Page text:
Offseason Roster Question No. 2: Should the Vikings Spend Big on Dalvin Cook?
After playing in just 15 games in two injury-plagued seasons to begin his NFL career, Dalvin Cook stayed (mostly) healthy this year, appearing in 14 of the Vikings' 15 meaningful games. The result was a breakout year for Cook, whose unquestioned ability was finally showcased for a full season.
Cook ran for 1,135 yards (4.5 yards per carry) and 13 touchdowns, and added 519 receiving yards (9.8 yards per catch), finishing second in the league with 118.1 yards from scrimmage per game. He showed off his power by laying the wood on Falcons linebacker Deion Jones in Week 1, his breakaway speed by out-running the entire Packers defense for a 75-yard touchdown in Week 2, and his shiftiness by breaking five tackles on a run against the Raiders in Week 3.
From there, the rest of the season was more of the same. In addition to the above traits, Cook's vision and patience allowed him to thrive in Gary Kubiak's zone-blocking scheme, which requires backs to know when to bounce a run to the sidelines and when to burst through a cutback lane. Cook's acceleration in the open field made him a dangerous receiver, as well.
Considering his overall skillset and production, there's little doubt that Cook should be considered one of the top five running backs in the NFL. Depending on how you feel about Ezekiel Elliott, Saquon Barkley, and Nick Chubb, Cook might even be in the top three with Christian McCaffrey and Derrick Henry. Rankings aside, Cook looks like a long-term star at running back, much like the Vikings had with Adrian Peterson earlier this decade.
To keep him in purple for the foreseeable future, the Vikings will have to open up the checkbook like they did for Peterson. Cook was a complete bargain last season, as he made just over $1 million in the third year of his rookie deal. He's schedule to make $1.3 million next season in the final season of that deal, and would then become an unrestricted free agent in 2021. To prevent him from hitting free agency, the Vikings have the option to offer Cook a lucrative extension this offseason. According to NFL Network's Ian Rapaport, that's something that both sides have discussed.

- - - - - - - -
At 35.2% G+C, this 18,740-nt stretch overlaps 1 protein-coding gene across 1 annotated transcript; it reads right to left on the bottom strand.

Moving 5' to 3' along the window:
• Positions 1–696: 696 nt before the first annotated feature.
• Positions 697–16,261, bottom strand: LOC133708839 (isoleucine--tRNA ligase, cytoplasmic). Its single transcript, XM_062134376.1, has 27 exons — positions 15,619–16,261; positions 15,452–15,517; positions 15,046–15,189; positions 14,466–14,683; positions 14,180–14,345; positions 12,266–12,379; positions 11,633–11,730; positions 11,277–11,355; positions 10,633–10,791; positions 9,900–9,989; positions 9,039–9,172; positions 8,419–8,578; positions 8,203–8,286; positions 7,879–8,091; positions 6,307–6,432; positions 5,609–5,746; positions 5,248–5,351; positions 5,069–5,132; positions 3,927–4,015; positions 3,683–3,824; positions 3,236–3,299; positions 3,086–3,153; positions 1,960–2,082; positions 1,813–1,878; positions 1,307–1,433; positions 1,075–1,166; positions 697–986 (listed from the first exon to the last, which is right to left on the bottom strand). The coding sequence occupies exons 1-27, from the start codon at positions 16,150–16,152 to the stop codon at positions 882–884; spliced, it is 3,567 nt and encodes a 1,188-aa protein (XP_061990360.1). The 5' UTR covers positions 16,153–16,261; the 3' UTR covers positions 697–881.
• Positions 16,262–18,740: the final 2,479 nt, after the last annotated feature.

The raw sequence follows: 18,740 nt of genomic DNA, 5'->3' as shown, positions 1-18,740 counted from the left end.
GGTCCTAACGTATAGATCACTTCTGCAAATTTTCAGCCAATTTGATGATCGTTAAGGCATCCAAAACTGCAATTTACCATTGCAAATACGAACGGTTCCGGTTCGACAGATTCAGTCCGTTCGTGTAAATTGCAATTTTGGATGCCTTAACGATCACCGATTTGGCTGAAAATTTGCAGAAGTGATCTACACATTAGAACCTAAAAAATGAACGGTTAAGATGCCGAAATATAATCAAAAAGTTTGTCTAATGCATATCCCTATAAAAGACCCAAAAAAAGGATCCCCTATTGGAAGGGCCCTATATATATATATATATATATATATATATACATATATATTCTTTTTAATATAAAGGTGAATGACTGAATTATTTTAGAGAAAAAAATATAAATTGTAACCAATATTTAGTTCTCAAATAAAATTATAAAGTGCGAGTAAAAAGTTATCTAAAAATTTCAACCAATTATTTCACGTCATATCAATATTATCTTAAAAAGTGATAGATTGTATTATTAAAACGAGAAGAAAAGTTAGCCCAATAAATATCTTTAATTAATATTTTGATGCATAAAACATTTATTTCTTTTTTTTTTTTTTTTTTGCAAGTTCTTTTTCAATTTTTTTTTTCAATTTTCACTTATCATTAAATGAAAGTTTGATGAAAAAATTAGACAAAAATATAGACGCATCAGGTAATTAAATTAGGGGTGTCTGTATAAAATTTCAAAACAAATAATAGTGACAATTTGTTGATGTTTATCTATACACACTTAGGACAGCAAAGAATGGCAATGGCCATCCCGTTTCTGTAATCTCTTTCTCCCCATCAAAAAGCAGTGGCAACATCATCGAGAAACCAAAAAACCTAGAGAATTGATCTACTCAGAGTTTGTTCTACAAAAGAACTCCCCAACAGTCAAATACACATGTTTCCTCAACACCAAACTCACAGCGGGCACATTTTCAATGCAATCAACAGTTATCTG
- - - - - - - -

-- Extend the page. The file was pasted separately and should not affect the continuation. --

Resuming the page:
“[Cook] is also one of the NFL's biggest bargains, making just a million dollars this year, [and] has one more year on his contract after this," Rapaport said. "My understanding is his agent and the Vikings are going to get together this offseason and see if they can change that. No guarantees, but my understanding is they want to work on a long-term extension to keep him in a Vikings uniform for years to come. We’ve seen the road map: 6 years, $90 million for Ezekiel Elliott. This could end up being the biggest Vikings deal since Adrian Peterson‘s $100 million deal in 2011.”
The question is this: is it worth is for the Vikings to lock Cook up with a lengthy, pricey extension? Let's look at the cases for and against doing so.
The case for signing Dalvin Cook to a major extension
Anyone who watched this Vikings this season saw both Cook's talent and his importance to the offense as a whole. He was a perfect fit in Kubiak's offense, handling major workloads and bringing big-time production.
Cook helped the Vikings get out to leads and keep them in early-season games against the Falcons, Raiders, Giants, and Lions, surpassing 120 yards from scrimmage in each of those games (including a season-high 218 at the Meadowlands). With 183 yards from scrimmage, he was the clear MVP of their narrow Sunday night victory in Dallas, the team's biggest win of the season at that point. And after being banged up down the stretch, his first-half production in the wild-card playoff game was a big reason why the Vikings were able to stun the Saints on the road.